A Prairie Home Companion’s 50th Anniversary Tour comes to Akron, OH with Heather Masse, Christine DiGiallonardo, Rich Dworsky, Sue Scott, Fred Newman and Tim Russell.
New Philadelphia, OH
Garrison Keillor brings his solo show to Kent State University. Poetry, Limericks, Sing-Along and the News from Lake Wobegon.
A Prairie Home Companion’s 50th Anniversary Tour comes to the Grand 1894 Opera House in Galveston, TX with our favorite regulars, Rich Dworsky, Sue Scott, Tim Russell and Fred Newman. Additional guests to be announced.
A Prairie Home Companion’s 50th Anniversary Tour comes to the McCain Auditorium in Manhattan, Kansas with our favorite regulars, Rich Dworsky, Sue Scott, Tim Russell and Fred Newman. Additional guests to be announced.
A Prairie Home Companion’s 50th Anniversary Tour comes to Nashville with Heather Masse, Christine DiGiallonardo, Rich Dworsky, Sam Bush, Stuart Duncan, Sue Scott, Fred Newman and Tim Russell.
by Lisa Bellamy
She died after a short illness; she died
after a long, difficult illness while
daydreaming and watching cartoons;
she died after a lingering, lovely
paralysis, a fading; she died tumbling
onto a crosswalk, where she had the
right of way; she died in her sleep;
she died in an MRI blissfully
insulated from further harassment;
she died singing Mercy, she died with
nary a sound; she died forgiving no
one, she died forgiving everyone; she
died, a splendid nude, dancing in
moonlight; she died at daybreak,
observed by a cat; she died speaking
in tongues––some called it mumbling.
“Obit” by Lisa Bellamy from The Northway. © Terrapin Books, 2018. Reprinted with permission. (buy now)
It’s the birthday of philosopher Thomas Hobbes, (books by this author) born in Westport, England (1588). He was born premature because his mother was so frightened about the approaching Spanish Armada, and Hobbes said, “She brought forth twins, myself and fear.” Hobbes was a timid boy, but a good student, and he went on to Oxford. He became a tutor for a rich family, and through them he met all sorts of great thinkers — Galileo, Francis Bacon, Descartes, and Ben Jonson. He became increasingly interested in philosophy, and he started publishing. His masterpiece was Leviathan (1651). Hobbes wrote it in the midst of the English Civil War, arguing for an authoritarian central government and introducing the social contract theory — the idea that those of us who are governed agree to participate in a system of laws and punishments, to let a governor give us rights in return for abiding by the governing rules. Without this governor who could keep peace, he described a state of constant war, in which there were “no arts; no letters; no society; and which is worst of all, continual fear, and danger of violent death; and the life of man, solitary, poor, nasty, brutish, and short.”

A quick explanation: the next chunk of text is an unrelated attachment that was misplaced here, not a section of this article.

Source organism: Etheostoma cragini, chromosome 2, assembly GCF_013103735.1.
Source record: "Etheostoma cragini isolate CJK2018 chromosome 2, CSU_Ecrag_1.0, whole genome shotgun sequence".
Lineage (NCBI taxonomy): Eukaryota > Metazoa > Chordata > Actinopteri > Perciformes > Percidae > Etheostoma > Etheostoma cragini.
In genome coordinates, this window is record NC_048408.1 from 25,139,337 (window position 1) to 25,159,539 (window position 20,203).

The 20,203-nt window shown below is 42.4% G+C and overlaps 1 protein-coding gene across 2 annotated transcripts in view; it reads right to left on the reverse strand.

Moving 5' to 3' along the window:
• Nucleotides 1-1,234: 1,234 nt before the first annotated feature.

His book was controversial, in large part because its author was skeptical of Christianity. In 1666, the House of Commons discussed reviving the writ De Heretico Comburendo, which allowed heretics to be burned at the stake. A bill was passed through the House of Commons to investigate “such books as tend to atheism, blasphemy, and profaneness, or against the essence and attributes of God, and in particular … the book of Mr. Hobbes called the Leviathan.” The bill failed to make it through the House of Lords. So Hobbes stayed alive, but he was forbidden to write any more philosophical or political works, and he was so shaken up that he burned a lot of his papers and started attending church. He wrote an autobiography in Latin verse and translated the Odyssey and the Iliad, and he died at the age of 91.
It’s the birthday of the poet Algernon Charles Swinburne, (books by this author) born in London (1837). He was just over five feet tall. His cousin wrote about him during their school days: “He was strangely tiny. His limbs were small and delicate; and his sloping shoulders looked far too weak to carry his great head, the size of which was exaggerated by the tousled mass of red hair standing almost at right angles to it. Hero-worshippers talk of his hair as having been a ‘golden aureole.’ At that time there was nothing golden about it. Red, violent, aggressive red it was, unmistakable, unpoetical carrots.” Swinburne liked Eton, where he was known as “mad Swinburne,” and he hated Oxford. But it was there that he befriended the Pre-Raphaelites, especially Dante Gabriel Rossetti, who called him “my little Northumbrian friend.” As roommates, they kept a pet wombat and got drunk together frequently. Swinburne was famous for his outrageous personality — extremely melodramatic, he liked to slide naked down banisters, and he would literally skip around a room, shrieking his poetry at the top of his lungs. Oscar Wilde called him “a braggart in matters of vice.” But he was a popular and respected poet in his own right. His books include Atalanta in Calydon (1865), Poems and Ballads I (1866), and Tristram of Lyonesse (1882).
Today is the birthday of the father of antiseptic medicine: Joseph Lister, born in Upton, England (1827). He was a surgeon at the Glasgow Royal Infirmary, where about half of all patients in surgery died later of what was called “ward fever.” The prevailing theory of infection was that it was caused by miasma, or bad air. But Lister thought that infection might be caused by an invisible dust, like pollen, so he experimented with using carbolic acid to clean wounds. He also required his surgeons to wash their hands before and after surgery, which was a completely new medical practice. The mortality rate in Lister’s ward dropped to 15 percent, and a couple of years later, it was down to 5 percent.
Lister lived into the 20th Century, long enough to see the medical community accept his theory of the cause of infection.